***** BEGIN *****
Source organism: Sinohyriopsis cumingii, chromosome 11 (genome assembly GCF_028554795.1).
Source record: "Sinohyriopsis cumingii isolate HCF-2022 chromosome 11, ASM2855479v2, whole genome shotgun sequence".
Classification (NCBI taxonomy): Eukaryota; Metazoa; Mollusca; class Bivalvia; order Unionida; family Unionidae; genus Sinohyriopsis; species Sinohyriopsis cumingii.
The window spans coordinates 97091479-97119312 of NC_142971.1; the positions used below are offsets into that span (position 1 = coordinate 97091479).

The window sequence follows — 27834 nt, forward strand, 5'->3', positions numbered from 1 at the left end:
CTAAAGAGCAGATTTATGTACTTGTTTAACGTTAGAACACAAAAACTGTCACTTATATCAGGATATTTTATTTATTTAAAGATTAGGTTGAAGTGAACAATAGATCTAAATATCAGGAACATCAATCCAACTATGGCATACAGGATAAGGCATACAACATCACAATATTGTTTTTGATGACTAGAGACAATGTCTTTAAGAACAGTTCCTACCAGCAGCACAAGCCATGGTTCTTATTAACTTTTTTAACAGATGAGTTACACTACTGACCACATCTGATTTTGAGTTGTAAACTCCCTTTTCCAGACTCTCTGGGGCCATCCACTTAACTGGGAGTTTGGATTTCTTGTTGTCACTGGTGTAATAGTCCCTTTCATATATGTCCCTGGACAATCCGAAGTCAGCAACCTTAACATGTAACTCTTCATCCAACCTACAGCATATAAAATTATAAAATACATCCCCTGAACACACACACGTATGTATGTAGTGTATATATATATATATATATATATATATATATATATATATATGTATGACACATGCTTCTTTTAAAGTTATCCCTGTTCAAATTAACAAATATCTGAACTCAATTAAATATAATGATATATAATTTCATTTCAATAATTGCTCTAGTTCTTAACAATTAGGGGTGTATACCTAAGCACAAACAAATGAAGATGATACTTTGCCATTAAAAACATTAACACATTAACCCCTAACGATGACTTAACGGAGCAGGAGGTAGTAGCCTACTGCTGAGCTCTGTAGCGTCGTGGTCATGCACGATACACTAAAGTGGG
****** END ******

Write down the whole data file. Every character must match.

Source organism: Sinohyriopsis cumingii, chromosome 11 (genome assembly GCF_028554795.1).
Source record: "Sinohyriopsis cumingii isolate HCF-2022 chromosome 11, ASM2855479v2, whole genome shotgun sequence".
Classification (NCBI taxonomy): Eukaryota; Metazoa; Mollusca; class Bivalvia; order Unionida; family Unionidae; genus Sinohyriopsis; species Sinohyriopsis cumingii.
The window spans coordinates 97091479-97119312 of NC_142971.1; the positions used below are offsets into that span (position 1 = coordinate 97091479).

The window sequence follows — 27834 nt, forward strand, 5'->3', positions numbered from 1 at the left end:
CTAAAGAGCAGATTTATGTACTTGTTTAACGTTAGAACACAAAAACTGTCACTTATATCAGGATATTTTATTTATTTAAAGATTAGGTTGAAGTGAACAATAGATCTAAATATCAGGAACATCAATCCAACTATGGCATACAGGATAAGGCATACAACATCACAATATTGTTTTTGATGACTAGAGACAATGTCTTTAAGAACAGTTCCTACCAGCAGCACAAGCCATGGTTCTTATTAACTTTTTTAACAGATGAGTTACACTACTGACCACATCTGATTTTGAGTTGTAAACTCCCTTTTCCAGACTCTCTGGGGCCATCCACTTAACTGGGAGTTTGGATTTCTTGTTGTCACTGGTGTAATAGTCCCTTTCATATATGTCCCTGGACAATCCGAAGTCAGCAACCTTAACATGTAACTCTTCATCCAACCTACAGCATATAAAATTATAAAATACATCCCCTGAACACACACACGTATGTATGTAGTGTATATATATATATATATATATATATATATATATATATATATGTATGACACATGCTTCTTTTAAAGTTATCCCTGTTCAAATTAACAAATATCTGAACTCAATTAAATATAATGATATATAATTTCATTTCAATAATTGCTCTAGTTCTTAACAATTAGGGGTGTATACCTAAGCACAAACAAATGAAGATGATACTTTGCCATTAAAAACATTAACACATTAACCCCTAACGATGACTTAACGGAGCAGGAGGTAGTAGCCTACTGCTGAGCTCTGTAGCGTCGTGGTCATGCACGATACACTAAAGTGGG